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EJNMMI Res. 2019 Jul 25;9(1):67. doi: 10.1186/s13550-019-0532-7.

Radiomic detection of microscopic tumorous lesions in small animal liver SPECT imaging.

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Department of Biophysics and Radiation Biology, Semmelweis University, Budapest, H-1094, Hungary.
CROmed Translational Research Centers Ltd, Budapest, H-1047, Hungary.
Dosimetry and Radioprotection Service, Semmelweis University, Budapest, H-1082, Hungary.
Institute of Radiochemistry and Radioecology, University of Pannonia, Veszprém, H-8200, Hungary.



Our aim was to present a new data analysis technique for the early detection of tumorous lesions using single-photon emission computed tomography (SPECT) imaging. Beyond standardized uptake value (SUV) and standardized uptake concentration (SUC), the skewness and kurtosis parameters of whole liver activity distribution histograms were examined in SPECT images to reveal the presence of tumorous cells.


Four groups of mice were used in our experiment: a healthy control group, a group of obese mice with high body mass index, and two tumorous groups (primary liver cancer group with chemically induced hepatocellular carcinoma (HCC); metastatic liver tumor group-xenograft of human melanoma (HM)). For the SPECT measurements, 99mTc-labeled aggregated albumin nanoparticles were administered intravenously 2 h before the liver SPECT scans (NanoSPECT/CT, Silver Upgrade, Mediso Ltd., Hungary) to image liver macrophages. Finally, SUV, SUC, skewness, and kurtosis of activity distributions were calculated from segmented whole liver volumes.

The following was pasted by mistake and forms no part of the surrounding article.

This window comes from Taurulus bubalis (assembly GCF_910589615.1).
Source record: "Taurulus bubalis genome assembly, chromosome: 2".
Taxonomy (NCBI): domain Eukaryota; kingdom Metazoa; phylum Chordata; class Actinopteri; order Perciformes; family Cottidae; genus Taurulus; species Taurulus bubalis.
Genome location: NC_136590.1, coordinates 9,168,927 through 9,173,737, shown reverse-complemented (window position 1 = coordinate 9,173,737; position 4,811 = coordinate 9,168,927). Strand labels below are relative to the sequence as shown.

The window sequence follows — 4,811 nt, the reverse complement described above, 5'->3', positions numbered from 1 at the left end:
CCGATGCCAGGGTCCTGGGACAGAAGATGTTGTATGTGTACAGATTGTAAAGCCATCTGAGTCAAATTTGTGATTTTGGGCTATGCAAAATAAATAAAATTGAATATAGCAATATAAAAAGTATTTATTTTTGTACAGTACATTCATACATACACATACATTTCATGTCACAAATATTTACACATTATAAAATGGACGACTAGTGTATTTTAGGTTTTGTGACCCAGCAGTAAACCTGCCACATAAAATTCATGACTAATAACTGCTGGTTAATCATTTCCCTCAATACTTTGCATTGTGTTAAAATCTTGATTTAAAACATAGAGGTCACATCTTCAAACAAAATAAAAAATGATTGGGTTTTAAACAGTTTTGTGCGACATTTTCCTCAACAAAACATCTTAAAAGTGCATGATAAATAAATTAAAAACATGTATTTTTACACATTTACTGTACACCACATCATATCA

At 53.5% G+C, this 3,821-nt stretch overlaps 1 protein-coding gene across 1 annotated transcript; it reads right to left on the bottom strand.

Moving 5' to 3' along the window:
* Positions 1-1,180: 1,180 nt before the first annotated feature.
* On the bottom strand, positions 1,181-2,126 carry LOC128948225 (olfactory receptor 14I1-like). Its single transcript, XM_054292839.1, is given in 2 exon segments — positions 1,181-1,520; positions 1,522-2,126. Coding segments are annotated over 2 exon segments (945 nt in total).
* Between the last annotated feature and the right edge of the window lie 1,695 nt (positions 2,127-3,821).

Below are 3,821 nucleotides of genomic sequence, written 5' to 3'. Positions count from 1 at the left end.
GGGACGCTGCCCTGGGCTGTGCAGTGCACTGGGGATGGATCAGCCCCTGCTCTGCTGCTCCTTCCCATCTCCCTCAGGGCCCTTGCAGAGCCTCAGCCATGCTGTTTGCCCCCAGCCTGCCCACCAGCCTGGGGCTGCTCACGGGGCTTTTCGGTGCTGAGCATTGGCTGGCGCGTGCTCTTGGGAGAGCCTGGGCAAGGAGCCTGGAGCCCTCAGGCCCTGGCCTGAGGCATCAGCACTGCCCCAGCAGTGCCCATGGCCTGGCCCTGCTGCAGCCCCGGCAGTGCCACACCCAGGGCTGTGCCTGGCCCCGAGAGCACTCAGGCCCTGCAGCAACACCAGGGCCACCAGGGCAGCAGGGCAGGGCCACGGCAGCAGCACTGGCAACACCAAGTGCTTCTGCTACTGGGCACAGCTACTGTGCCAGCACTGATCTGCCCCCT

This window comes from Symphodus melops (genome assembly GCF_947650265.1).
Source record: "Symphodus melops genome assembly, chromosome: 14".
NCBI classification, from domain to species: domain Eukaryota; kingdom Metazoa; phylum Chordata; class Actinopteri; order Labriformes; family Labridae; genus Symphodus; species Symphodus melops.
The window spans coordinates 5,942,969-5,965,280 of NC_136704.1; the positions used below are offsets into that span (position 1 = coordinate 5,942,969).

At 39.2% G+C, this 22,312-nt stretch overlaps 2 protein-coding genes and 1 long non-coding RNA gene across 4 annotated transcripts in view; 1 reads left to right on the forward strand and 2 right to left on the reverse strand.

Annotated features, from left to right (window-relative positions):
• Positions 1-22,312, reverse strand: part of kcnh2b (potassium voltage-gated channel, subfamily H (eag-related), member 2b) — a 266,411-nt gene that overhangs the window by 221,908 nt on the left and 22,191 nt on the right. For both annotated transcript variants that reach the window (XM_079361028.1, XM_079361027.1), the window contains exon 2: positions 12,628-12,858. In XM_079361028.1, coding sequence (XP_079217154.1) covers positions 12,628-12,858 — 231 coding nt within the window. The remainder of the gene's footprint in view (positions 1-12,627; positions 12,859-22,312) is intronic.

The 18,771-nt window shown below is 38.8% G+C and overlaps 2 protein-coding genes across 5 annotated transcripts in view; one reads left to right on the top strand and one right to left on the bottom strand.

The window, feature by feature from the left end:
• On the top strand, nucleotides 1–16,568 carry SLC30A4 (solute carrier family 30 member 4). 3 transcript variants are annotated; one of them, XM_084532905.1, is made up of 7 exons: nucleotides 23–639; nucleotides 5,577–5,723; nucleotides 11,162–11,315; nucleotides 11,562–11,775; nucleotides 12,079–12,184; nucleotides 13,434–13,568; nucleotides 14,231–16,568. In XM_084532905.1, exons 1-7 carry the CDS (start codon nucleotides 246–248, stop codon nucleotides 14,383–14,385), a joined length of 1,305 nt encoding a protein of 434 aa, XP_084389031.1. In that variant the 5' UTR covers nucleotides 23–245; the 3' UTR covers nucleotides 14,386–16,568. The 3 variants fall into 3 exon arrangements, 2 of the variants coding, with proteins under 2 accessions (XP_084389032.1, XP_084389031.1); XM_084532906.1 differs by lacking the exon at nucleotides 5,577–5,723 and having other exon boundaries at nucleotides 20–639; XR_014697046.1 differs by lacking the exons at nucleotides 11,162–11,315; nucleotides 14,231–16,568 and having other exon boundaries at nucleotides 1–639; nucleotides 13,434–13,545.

HCC animals showed moderate 99mTc-albumin particle uptake with some visually identified cold spots indicating the presence of tumors. The visual detection of cold spots however was not a reliable marker of tumorous tissue in the metastatic group. The calculated SUV, SUC, and kurtosis parameters were not able to differentiate between the healthy and the tumorous groups. However, healthy and tumorous groups could be distinguished by comparing the skewness of the activity distribution.


Based on our results, 99mTc-albumin nanoparticle injection followed by liver SPECT activity distribution skewness calculation is a suitable image analysis tool. This makes possible to effectively and quantitatively investigate liver macrophage inhomogeneity and identify invisible but present liver cold spot lesions. Skewness as a direct image-derived parameter is able to show altered tissue function even before the visual manifestation of liver tumor foci. The skewness of activity distribution might be related to an inhomogeneous distribution of macrophage cells as a consequence of microscopic tumor burden in the liver.


Early detection; Kurtosis; Liver cancer; Quantification; Radiomics; SPECT; SUV; Skewness

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